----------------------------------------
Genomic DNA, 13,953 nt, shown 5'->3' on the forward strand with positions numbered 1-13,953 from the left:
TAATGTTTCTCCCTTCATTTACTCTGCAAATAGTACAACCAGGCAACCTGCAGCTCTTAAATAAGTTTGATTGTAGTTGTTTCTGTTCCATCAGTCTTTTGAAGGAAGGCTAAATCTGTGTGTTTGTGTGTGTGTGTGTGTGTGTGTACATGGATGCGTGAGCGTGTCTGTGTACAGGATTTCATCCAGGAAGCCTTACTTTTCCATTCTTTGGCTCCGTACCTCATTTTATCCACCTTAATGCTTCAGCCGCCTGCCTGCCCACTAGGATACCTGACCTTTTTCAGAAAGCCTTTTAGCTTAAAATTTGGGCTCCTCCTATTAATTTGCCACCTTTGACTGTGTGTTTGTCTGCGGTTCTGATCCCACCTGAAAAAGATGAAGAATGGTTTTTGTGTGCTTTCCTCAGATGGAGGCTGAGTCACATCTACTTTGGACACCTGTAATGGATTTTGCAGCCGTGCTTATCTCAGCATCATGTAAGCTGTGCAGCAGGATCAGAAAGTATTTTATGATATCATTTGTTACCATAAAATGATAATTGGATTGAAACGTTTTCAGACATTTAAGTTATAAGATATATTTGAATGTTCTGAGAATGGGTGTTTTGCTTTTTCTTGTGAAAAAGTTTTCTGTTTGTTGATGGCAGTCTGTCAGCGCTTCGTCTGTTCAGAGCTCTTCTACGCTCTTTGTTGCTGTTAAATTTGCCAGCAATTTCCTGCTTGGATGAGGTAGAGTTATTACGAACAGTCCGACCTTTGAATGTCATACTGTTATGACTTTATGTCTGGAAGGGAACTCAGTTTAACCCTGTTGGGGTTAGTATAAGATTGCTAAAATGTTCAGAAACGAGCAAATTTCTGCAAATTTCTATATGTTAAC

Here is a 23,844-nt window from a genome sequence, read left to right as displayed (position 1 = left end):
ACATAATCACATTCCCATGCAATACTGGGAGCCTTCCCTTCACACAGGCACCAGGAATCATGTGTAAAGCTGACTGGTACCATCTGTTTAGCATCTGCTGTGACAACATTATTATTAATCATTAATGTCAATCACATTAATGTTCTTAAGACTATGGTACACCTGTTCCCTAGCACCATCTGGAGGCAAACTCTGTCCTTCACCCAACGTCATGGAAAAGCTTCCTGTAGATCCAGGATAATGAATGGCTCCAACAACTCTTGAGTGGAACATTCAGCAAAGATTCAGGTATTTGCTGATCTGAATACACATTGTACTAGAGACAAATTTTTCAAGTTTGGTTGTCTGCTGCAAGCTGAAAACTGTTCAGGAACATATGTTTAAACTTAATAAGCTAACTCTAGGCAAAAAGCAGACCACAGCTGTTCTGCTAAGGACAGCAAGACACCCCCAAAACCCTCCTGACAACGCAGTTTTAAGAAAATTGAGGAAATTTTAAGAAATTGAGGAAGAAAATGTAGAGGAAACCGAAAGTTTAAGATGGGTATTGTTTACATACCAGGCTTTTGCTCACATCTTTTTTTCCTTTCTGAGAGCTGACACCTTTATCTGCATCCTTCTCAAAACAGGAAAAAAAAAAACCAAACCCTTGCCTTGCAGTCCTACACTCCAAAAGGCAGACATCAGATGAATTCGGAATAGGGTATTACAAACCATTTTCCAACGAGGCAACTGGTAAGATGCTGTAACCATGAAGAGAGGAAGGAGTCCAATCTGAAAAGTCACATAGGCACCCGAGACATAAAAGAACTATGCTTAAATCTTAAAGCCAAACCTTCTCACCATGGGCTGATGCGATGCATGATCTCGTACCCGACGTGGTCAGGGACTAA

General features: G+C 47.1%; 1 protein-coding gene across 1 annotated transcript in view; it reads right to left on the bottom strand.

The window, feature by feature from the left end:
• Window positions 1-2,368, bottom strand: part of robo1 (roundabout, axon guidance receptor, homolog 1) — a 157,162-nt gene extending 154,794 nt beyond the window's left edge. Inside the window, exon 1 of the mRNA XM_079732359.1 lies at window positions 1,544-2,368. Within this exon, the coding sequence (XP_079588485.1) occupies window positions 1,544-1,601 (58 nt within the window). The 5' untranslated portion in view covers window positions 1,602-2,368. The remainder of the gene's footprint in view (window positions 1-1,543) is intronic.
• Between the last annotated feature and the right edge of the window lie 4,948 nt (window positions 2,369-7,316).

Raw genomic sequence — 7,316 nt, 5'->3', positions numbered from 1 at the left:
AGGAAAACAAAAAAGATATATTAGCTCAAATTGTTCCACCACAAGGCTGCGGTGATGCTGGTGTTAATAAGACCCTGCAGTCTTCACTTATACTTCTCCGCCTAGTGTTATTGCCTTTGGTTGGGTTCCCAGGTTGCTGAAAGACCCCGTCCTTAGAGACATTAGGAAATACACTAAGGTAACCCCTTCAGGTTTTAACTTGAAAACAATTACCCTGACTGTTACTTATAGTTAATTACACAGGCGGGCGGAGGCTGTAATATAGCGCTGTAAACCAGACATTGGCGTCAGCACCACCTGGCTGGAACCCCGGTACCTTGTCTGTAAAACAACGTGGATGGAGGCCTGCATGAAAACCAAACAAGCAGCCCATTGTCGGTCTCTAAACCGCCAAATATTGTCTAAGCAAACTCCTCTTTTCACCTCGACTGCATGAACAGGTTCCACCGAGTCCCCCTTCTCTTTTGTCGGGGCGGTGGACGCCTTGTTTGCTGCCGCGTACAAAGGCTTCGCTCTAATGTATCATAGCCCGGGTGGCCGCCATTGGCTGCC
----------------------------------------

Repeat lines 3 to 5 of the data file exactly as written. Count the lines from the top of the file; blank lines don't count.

Here is a 23,844-nt window from a genome sequence, read left to right as displayed (position 1 = left end):
ACATAATCACATTCCCATGCAATACTGGGAGCCTTCCCTTCACACAGGCACCAGGAATCATGTGTAAAGCTGACTGGTACCATCTGTTTAGCATCTGCTGTGACAACATTATTATTAATCATTAATGTCAATCACATTAATGTTCTTAAGACTATGGTACACCTGTTCCCTAGCACCATCTGGAGGCAAACTCTGTCCTTCACCCAACGTCATGGAAAAGCTTCCTGTAGATCCAGGATAATGAATGGCTCCAACAACTCTTGAGTGGAACATTCAGCAAAGATTCAGGTATTTGCTGATCTGAATACACATTGTACTAGAGACAAATTTTTCAAGTTTGGTTGTCTGCTGCAAGCTGAAAACTGTTCAGGAACATATGTTTAAACTTAATAAGCTAACTCTAGGCAAAAAGCAGACCACAGCTGTTCTGCTAAGGACAGCAAGACACCCCCAAAACCCTCCTGACAACGCAGTTTTAAGAAAATTGAGGAAATTTTAAGAAATTGAGGAAGAAAATGTAGAGGAAACCGAAAGTTTAAGATGGGTATTGTTTACATACCAGGCTTTTGCTCACATCTTTTTTTCCTTTCTGAGAGCTGACACCTTTATCTGCATCCTTCTCAAAACAGGAAAAAAAAAAACCAAACCCTTGCCTTGCAGTCCTACACTCCAAAAGGCAGACATCAGATGAATTCGGAATAGGGTATTACAAACCATTTTCCAACGAGGCAACTGGTAAGATGCTGTAACCATGAAGAGAGGAAGGAGTCCAATCTGAAAAGTCACATAGGCACCCGAGACATAAAAGAACTATGCTTAAATCTTAAAGCCAAACCTTCTCACCATGGGCTGATGCGATGCATGATCTCGTACCCGACGTGGTCAGGGACTAA

General features: G+C 47.1%; 1 protein-coding gene across 1 annotated transcript in view; it reads right to left on the bottom strand.